Now, I don’t know about you, but this description certainly does not sound like a great description of a Saint. It sounds more like the description of a loser – someone who amounts to nothing in this life, a weakling.    

And yet, contrary to what we might think, Jesus is describing what it looks like to be a Saint; He is describing the Christian life.  

Unfortunately, though, there are way too many churches and religious gurus in America that do not describe the Christian faith in the way that Jesus did. In fact, they often describe the Christian faith exactly the opposite. And you and I, well… we are often tempted to believe them.  

Dear friends, please listen! Being a Saint is not about pretending that we do not sin – pretending that we are good people. Only fools pretend to be good and brag about it. Only fools go around with a proud spirit saying,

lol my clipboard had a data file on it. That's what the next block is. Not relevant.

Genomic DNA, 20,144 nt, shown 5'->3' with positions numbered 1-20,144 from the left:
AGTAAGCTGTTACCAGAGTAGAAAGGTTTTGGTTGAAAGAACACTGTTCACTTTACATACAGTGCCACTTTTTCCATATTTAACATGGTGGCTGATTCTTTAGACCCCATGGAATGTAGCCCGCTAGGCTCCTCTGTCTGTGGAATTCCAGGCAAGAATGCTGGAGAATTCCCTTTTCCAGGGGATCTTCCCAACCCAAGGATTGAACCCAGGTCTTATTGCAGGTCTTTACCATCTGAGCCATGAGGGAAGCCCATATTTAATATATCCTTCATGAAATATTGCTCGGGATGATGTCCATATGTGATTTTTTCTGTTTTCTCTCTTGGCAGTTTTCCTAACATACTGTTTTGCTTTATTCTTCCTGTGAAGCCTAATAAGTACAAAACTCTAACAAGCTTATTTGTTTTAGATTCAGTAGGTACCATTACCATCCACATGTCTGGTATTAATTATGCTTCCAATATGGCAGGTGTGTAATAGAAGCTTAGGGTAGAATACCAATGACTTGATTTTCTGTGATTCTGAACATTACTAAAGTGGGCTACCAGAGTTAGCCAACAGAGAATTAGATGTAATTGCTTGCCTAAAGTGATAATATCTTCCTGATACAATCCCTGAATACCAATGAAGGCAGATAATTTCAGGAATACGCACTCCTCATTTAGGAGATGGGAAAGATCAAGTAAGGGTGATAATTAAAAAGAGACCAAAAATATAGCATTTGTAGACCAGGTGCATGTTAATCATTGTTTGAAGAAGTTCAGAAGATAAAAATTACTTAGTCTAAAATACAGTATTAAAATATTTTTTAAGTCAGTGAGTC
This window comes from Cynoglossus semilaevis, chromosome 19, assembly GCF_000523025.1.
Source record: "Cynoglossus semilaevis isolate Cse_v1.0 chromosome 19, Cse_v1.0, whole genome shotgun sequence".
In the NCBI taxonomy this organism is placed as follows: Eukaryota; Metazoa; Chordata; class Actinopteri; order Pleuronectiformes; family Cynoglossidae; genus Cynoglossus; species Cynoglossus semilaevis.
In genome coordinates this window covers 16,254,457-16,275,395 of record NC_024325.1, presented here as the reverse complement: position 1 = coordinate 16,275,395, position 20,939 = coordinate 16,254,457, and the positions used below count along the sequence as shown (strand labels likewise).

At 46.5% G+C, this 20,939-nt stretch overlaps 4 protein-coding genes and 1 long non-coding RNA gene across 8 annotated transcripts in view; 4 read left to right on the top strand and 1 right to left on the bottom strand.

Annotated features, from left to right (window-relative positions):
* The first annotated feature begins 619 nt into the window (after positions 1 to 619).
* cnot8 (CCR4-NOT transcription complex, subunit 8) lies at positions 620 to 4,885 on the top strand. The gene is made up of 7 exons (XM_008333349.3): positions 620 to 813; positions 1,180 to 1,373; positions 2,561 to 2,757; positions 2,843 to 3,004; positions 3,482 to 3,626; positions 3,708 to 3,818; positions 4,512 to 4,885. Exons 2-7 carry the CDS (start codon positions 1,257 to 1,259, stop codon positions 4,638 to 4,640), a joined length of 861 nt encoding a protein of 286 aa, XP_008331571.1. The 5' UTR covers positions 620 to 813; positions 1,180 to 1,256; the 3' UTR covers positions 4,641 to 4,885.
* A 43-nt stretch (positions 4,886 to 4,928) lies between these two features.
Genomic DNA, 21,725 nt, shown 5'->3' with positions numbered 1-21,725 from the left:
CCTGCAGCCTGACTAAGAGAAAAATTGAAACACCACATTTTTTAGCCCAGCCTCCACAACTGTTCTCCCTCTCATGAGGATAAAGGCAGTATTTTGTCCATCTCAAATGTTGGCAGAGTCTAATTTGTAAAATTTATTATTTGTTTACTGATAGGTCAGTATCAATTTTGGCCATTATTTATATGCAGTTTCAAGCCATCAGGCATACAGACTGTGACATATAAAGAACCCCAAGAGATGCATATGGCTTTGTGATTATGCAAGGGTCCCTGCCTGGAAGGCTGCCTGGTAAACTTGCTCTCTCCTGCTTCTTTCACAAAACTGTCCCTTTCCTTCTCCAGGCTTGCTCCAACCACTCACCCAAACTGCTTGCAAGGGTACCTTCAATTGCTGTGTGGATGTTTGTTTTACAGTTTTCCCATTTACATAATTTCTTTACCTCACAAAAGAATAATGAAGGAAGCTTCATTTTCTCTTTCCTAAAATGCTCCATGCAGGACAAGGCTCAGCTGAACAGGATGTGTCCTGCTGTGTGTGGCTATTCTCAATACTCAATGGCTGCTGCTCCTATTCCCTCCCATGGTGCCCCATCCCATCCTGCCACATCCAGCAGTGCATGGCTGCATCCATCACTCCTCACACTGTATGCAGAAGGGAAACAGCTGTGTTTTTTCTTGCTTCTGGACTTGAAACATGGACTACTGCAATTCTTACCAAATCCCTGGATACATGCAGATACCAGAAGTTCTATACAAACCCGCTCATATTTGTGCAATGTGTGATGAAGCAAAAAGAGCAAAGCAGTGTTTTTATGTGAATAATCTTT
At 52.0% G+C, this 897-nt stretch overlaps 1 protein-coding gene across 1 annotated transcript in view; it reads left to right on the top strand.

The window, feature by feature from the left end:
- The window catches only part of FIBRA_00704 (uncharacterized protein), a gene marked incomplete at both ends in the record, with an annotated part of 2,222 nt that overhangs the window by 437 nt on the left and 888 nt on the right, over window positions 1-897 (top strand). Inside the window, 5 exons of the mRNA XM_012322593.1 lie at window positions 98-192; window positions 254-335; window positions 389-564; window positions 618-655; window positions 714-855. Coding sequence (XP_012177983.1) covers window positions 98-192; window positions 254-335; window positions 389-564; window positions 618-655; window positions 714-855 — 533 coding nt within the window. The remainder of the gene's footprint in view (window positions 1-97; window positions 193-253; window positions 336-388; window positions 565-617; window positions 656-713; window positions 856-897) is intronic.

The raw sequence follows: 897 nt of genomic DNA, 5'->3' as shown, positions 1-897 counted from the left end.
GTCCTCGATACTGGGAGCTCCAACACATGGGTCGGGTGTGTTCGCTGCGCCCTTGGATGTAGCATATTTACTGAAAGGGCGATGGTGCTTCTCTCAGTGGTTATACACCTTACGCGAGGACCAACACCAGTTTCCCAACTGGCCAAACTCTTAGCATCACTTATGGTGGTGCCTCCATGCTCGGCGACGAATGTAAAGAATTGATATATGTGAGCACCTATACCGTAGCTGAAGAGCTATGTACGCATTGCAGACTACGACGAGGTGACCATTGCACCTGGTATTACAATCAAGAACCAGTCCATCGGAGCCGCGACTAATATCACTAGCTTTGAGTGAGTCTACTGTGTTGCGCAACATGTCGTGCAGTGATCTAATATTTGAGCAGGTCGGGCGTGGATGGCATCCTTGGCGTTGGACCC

“I am doing very well in this Christian life. Look at me; I have not sinned in two days! Follow these easy religious principles, and live the good life like me!”

And so, to the point; if you cannot live up to the religious superstars – with all of their prideful and foolish claims of superiority – good! They are not blessed but damned fools. You, though, are blessed when you are poor in spirit. You are blessed when you confess your sins and are helpless and beggarly before God – knowing that you cannot do anything in your own strength to obtain eternal life.  

Being a Saint is also not about always being happy. Sure there is joy in this Christian life, but dear friends, a Christian does not go around with a fake plastic smile on their face all the time, condemning other people who are not as happy as they are.